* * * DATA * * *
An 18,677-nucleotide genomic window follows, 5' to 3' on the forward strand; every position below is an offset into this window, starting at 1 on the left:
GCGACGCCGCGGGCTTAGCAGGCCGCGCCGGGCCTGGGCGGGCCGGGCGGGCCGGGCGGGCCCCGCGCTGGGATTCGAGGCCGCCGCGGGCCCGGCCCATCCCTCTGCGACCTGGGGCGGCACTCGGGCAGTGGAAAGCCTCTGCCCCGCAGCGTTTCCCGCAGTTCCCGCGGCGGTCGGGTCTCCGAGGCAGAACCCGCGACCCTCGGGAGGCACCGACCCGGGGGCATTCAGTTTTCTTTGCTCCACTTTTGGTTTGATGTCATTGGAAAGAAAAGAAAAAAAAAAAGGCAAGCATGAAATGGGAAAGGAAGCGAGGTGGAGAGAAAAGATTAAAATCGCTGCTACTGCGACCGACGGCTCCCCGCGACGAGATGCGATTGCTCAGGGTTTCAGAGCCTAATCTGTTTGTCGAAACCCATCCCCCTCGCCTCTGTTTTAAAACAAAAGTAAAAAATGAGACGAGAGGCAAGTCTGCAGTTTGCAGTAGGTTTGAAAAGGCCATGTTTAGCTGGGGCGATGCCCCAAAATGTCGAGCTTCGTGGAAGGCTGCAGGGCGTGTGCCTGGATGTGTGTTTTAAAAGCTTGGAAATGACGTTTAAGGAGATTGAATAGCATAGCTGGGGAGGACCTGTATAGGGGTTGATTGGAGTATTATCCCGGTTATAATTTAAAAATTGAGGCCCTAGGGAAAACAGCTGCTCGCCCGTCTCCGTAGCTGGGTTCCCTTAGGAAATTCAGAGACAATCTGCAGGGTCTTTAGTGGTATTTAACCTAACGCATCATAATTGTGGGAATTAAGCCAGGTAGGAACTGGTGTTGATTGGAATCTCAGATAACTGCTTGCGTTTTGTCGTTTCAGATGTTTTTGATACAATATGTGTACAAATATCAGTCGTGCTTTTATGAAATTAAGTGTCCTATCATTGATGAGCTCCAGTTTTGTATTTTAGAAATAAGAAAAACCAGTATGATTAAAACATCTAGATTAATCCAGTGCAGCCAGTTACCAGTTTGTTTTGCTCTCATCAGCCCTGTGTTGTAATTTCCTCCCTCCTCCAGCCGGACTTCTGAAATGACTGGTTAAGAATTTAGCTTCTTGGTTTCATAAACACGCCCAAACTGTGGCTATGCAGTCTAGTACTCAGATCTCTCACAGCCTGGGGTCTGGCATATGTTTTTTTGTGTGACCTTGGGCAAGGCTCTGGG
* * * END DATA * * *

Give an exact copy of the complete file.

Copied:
An 18,677-nucleotide genomic window follows, 5' to 3' on the forward strand; every position below is an offset into this window, starting at 1 on the left:
GCGACGCCGCGGGCTTAGCAGGCCGCGCCGGGCCTGGGCGGGCCGGGCGGGCCGGGCGGGCCCCGCGCTGGGATTCGAGGCCGCCGCGGGCCCGGCCCATCCCTCTGCGACCTGGGGCGGCACTCGGGCAGTGGAAAGCCTCTGCCCCGCAGCGTTTCCCGCAGTTCCCGCGGCGGTCGGGTCTCCGAGGCAGAACCCGCGACCCTCGGGAGGCACCGACCCGGGGGCATTCAGTTTTCTTTGCTCCACTTTTGGTTTGATGTCATTGGAAAGAAAAGAAAAAAAAAAAGGCAAGCATGAAATGGGAAAGGAAGCGAGGTGGAGAGAAAAGATTAAAATCGCTGCTACTGCGACCGACGGCTCCCCGCGACGAGATGCGATTGCTCAGGGTTTCAGAGCCTAATCTGTTTGTCGAAACCCATCCCCCTCGCCTCTGTTTTAAAACAAAAGTAAAAAATGAGACGAGAGGCAAGTCTGCAGTTTGCAGTAGGTTTGAAAAGGCCATGTTTAGCTGGGGCGATGCCCCAAAATGTCGAGCTTCGTGGAAGGCTGCAGGGCGTGTGCCTGGATGTGTGTTTTAAAAGCTTGGAAATGACGTTTAAGGAGATTGAATAGCATAGCTGGGGAGGACCTGTATAGGGGTTGATTGGAGTATTATCCCGGTTATAATTTAAAAATTGAGGCCCTAGGGAAAACAGCTGCTCGCCCGTCTCCGTAGCTGGGTTCCCTTAGGAAATTCAGAGACAATCTGCAGGGTCTTTAGTGGTATTTAACCTAACGCATCATAATTGTGGGAATTAAGCCAGGTAGGAACTGGTGTTGATTGGAATCTCAGATAACTGCTTGCGTTTTGTCGTTTCAGATGTTTTTGATACAATATGTGTACAAATATCAGTCGTGCTTTTATGAAATTAAGTGTCCTATCATTGATGAGCTCCAGTTTTGTATTTTAGAAATAAGAAAAACCAGTATGATTAAAACATCTAGATTAATCCAGTGCAGCCAGTTACCAGTTTGTTTTGCTCTCATCAGCCCTGTGTTGTAATTTCCTCCCTCCTCCAGCCGGACTTCTGAAATGACTGGTTAAGAATTTAGCTTCTTGGTTTCATAAACACGCCCAAACTGTGGCTATGCAGTCTAGTACTCAGATCTCTCACAGCCTGGGGTCTGGCATATGTTTTTTTGTGTGACCTTGGGCAAGGCTCTGGG